The Ultimate Warrior later quipped in a 2005 IGN interview, “When I got shut in the coffin, a lot of people were aghast. They’d say, ‘God, you’re gonna get in the coffin…and they’re gonna close it!’ Like it’s almost blasphemous or something. It wasn’t my idea, but I wasn’t against it. Actually, I joked, I said it was the most rest I’d had in a long time!”
Watch the 1991 ‘Body Bag Match’ between Ultimate Warrior and The Undertaker, the very first storyline during The Undertaker’s first year in WWE
However, Warrior was also occupied with helping Hulk Hogan battle Sargent Slaughter, Colonel Mustafa, and General Adnan. This meant to further the rivalry with Taker, the two feuds would sometimes play out in the same segment. Though the two feuds never got too intermingled, Hogan and Undertaker did stand face to face a few times, but neither man gained the upper hand on the other.
With even the Hulkster unable to phase the Undead Mortician, Warrior enlisted the help of Jake “the Snake” Roberts to train him to get inside the Undertaker’s mind. It was a “know your enemy” sort of training where Jake would place Warrior in ghastly scenarios such as locking him in a casket (again) and putting him in a room full of snakes. Ultimately, it led to Roberts turning on him to join Undertaker. The thing was, it was never clear who Warrior’s main target was between the two after that. And we would never get to find out.
Warrior had his hands full with the Hogan/Slaughter feud at SummerSlam, meaning Undertaker had no match on the card. But even then, the feud with Undertaker would be unceremoniously dropped after the event due to a debacle between Warrior and Vince McMahon regarding payment. Warrior would later return to the company but his feud with Undertaker was never re-established.
But Undertaker was on to the next stage in his career, as after the very same SummerSlam, he and Jake Roberts would crash the post-show celebration of the wedding of Randy Savage and Miss Elizabeth. The two would be chased away by a chair-wielding Sid Justice. A retired Savage would enlist the help of Sid and later “Hacksaw” Jim Duggan to fight the morbid duo. Though through this feud, it was Sid and Taker who took the forefront.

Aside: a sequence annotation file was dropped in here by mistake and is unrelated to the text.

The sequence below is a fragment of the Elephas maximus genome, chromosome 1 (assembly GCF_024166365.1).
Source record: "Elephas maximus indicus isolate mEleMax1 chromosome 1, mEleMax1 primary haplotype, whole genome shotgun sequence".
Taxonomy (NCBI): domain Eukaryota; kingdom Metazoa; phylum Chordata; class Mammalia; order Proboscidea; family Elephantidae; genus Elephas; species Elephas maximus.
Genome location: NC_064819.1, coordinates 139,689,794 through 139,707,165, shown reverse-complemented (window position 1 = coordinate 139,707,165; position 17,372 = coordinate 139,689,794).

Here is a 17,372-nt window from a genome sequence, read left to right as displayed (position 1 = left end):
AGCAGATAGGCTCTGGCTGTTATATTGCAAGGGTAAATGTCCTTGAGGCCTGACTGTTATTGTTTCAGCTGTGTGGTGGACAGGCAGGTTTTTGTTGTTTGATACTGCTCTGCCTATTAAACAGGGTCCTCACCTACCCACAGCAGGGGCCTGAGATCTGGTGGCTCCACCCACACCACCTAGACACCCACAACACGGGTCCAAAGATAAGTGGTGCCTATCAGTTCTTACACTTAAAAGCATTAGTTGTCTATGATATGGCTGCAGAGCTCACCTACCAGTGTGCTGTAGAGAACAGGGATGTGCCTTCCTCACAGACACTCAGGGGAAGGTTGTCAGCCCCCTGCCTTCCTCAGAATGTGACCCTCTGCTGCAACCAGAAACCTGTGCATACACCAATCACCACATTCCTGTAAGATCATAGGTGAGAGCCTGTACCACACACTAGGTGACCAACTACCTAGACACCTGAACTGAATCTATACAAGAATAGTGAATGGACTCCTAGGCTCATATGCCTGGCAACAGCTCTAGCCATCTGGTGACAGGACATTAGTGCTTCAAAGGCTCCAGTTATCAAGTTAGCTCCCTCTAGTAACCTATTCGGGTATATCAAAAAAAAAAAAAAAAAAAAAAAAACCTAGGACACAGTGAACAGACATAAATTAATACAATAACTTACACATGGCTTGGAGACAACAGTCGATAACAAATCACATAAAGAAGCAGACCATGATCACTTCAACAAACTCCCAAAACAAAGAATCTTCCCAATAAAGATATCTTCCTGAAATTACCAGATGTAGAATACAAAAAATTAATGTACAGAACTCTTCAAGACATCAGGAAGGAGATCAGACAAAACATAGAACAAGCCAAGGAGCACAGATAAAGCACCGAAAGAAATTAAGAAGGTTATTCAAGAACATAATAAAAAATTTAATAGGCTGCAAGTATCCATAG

Both Undertaker and Sid would meet in the untelevised quarterfinals of the 1991 King of the Ring tournament after Sid advanced against the Warlord and the Undertaker dispatched of Animal. The two behemoths were up and coming monsters that couldn’t afford to look weak, so their match ended with a double countout. That fact isn’t odd as many tournaments from the Golden Age and New Generation had draws and double disqualifications to keep certain wrestlers strong. The two would mingle a bit on the house show circuit, but never really faced each other until the Main Event of WrestleMania 13.
Survivor Series 1991 was on the horizon, and Hulk Hogan had gotten tangled up in a short stint with Ric Flair. But instead of them fighting one on one for the WWF Championship on Thanksgiving Day Eve, Flair would be the in corner of The Undertaker. Three of wrestling’s most iconic performers in the same storyline, all culminating at the anniversary of the birth of the Undertaker.
The match between Hulk Hogan and Undertaker at 1991’s Survivor Series pay-per-view would mark the first time a singles match main-evented Survivor Series. But it also gave a rare sighting; Hogan being defeated. Not a bad way to top off The Undertaker’s first year in WWE. While it was not clean by any means, that didn’t matter. The Dead Man had vanquished the conquering hero, if only for a night. Undertaker became the youngest WWE champion (at this point) at age 26. Hogan would cheat to win at Tuesday in Texas to regain the championship six days later, then go on to face Sid at WrestleMania in a spot Taker could have easily filled. Thankfully, years would pass before we would see the bubble match between the two legends, keeping Undertaker’s mystique alive for decades to come.
If you enjoyed the piece, be sure to check out:
- UNDERTAKER: Backstage Stories on the WWE Dead Man
- UNDERTAKER and MICK FOLEY Talk about Their Legendary Hell in a Cell Match
- The Greatest Match of all Time: The Story Behind The Undertaker and Shawn Michaels